Sunday, February 24, 2013

Tiered Skirt Tutorial

I was recently asked how to make a tiered skirt like the green & pink bicycle one I made for my daughter, so here's a tutorial that will hopefully get the idea across.  I like to sew-as-I-go, so ask if you have any questions or I didn't make something clear enough! :)

I had 4 fabrics; so sewed the strips together to get the maximum lengths, then cut them to "stair-step" lengths.  The first/top layer is about 3 inches longer than the waist measurement.  The bottom layer is the longest piece of fabric.  Since I was making 2 skirts, I divided my fabrics in half before starting.

For just a few layers, you might want to make a big "difference" in the stair-steps, to get it plenty ruffly.  If there will be lots of layers (example: if you are using a jelly-roll or 2.5 inch strips and will have 8-10 layers): you want enough difference that there will be some ruffling, but too much will result in a bottom layer that is too ruffly/full.  Completely confused yet?  Hopefully the picture helps some.

Next sew each strip into a circle, with right sides together, and iron seams open.  I begin by heming the bottom layer, then ruffling the top of all layers (excluding the top layer).
Ruffle each layer to the layer above, and serge or zig-zag the edge of your seams.  This is very important for 2 reasons.  First of all, your 1/4 inch seam won't last very long- and the skirt will fall apart, if all the threads come loose.  Second of all, when you wash the skirt- the edges will start to fray, and whomever is wearing the skirt will be irritated by the "strings" hanging all over and tickling.  A serger is not necessary, and I've often used the zig-zag stitch myself.  Either makes it look professional, and will last better than plain seams.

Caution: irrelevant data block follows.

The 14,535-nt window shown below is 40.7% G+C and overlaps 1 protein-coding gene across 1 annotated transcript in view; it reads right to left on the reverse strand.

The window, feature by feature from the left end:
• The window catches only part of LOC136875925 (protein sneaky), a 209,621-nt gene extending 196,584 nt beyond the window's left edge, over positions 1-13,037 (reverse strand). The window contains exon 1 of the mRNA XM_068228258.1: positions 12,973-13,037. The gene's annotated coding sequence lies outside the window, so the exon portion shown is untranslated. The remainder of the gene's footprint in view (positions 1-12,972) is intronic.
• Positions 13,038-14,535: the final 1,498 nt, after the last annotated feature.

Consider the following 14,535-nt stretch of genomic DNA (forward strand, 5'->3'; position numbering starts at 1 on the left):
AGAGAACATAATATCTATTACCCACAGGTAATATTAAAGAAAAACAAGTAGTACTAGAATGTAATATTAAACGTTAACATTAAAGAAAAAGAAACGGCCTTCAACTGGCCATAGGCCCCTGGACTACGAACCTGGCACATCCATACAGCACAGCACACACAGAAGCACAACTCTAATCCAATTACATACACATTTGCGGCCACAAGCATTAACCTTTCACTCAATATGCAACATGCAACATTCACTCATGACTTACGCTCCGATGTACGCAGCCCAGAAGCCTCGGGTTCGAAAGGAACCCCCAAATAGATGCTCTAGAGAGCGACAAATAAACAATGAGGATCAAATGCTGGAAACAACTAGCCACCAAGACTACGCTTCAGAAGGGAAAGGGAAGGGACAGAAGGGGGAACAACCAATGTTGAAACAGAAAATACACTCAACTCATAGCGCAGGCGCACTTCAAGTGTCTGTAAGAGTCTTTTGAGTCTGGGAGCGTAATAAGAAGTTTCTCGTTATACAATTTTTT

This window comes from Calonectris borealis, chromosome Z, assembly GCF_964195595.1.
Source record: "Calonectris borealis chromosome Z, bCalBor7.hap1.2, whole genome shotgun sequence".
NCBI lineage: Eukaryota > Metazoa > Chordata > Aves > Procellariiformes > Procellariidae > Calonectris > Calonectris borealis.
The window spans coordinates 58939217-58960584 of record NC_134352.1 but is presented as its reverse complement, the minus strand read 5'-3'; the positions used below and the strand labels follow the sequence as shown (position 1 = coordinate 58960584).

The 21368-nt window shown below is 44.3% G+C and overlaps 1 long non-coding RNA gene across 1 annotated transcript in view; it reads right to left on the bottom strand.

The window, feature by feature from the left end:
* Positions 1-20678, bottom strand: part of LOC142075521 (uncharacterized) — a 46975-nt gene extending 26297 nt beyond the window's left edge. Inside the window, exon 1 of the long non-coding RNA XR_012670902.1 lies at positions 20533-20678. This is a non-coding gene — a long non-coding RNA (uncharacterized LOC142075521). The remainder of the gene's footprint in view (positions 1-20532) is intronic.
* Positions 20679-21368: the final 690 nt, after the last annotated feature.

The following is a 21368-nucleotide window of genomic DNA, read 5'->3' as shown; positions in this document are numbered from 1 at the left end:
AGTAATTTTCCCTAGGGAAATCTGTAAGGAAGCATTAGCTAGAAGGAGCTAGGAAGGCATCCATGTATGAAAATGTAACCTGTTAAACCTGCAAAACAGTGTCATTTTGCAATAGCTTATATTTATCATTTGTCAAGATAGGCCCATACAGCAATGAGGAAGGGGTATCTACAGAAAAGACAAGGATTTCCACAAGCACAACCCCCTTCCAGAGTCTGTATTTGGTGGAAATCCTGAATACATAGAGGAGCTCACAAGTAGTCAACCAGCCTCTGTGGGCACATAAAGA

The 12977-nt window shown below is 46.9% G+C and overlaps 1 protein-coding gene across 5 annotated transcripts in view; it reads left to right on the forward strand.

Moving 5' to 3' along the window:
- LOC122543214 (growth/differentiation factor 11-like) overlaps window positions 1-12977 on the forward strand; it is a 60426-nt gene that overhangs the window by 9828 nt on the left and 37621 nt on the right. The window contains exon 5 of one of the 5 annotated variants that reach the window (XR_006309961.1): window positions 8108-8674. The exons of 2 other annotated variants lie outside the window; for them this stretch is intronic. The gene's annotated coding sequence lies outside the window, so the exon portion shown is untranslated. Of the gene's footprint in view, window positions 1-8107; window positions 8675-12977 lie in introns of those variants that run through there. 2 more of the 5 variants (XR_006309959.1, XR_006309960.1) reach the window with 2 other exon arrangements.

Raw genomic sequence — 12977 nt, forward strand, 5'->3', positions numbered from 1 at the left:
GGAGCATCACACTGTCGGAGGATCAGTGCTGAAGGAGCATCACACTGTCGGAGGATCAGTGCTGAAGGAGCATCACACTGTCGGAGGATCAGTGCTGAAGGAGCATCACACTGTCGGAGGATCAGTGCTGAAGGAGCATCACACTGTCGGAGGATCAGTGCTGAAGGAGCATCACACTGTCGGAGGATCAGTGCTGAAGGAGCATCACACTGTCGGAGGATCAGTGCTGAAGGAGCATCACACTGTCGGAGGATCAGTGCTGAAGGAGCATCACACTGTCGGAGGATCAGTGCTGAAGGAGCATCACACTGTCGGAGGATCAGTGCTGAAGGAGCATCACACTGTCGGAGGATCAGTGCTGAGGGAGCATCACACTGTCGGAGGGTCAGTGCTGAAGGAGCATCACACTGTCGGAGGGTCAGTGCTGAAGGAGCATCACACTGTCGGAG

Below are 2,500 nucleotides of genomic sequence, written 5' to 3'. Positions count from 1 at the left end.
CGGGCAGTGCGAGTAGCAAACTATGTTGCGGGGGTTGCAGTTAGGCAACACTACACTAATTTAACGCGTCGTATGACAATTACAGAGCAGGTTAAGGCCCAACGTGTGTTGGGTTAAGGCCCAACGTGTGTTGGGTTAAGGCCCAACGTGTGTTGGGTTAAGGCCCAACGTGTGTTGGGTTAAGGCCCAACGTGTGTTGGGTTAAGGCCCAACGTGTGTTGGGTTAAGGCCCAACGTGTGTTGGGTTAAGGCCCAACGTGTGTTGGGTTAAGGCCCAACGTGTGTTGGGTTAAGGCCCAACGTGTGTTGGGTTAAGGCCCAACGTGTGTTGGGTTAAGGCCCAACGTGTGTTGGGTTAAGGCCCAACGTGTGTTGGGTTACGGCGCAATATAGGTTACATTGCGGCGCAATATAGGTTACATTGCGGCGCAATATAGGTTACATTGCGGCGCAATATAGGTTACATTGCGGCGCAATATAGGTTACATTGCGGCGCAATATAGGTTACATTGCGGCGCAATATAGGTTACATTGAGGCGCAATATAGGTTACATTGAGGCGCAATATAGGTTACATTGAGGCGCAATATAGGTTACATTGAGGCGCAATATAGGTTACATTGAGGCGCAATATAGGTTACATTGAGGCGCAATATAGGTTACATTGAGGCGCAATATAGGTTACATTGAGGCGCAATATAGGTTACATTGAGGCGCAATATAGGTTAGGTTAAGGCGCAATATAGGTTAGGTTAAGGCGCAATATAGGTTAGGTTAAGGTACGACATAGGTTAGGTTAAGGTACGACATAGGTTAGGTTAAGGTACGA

Another very important tip, is to use your iron.  I strongly dislike having to iron laundry, but I always get out the iron when sewing.  If you press seams flat as you go, it makes it look professionally finished, and also helps with accuracy!  It's much easier to match up seams that have been pressed.

The inside, once all seams have been gathered & finished.

For the waist, finish the top edge, turn down enough to cover your elastic, and sew a casing to fit the elastic. Pull elastic through casing, check for snug fit, and sew closed.

The hem was also finished before turning up.

And the end result.

Closer up.


When I finished there were some little pieces leftover, so I added some coordinating green polka-dots and made matching dolly skirts!

What fun, think I like the doll skirts even better!

1 comment:

Little House on the Hill said...

Little girls will love this skirt. I really like the colurs you have used. Thanks for the tutorial.

Cheers Pauline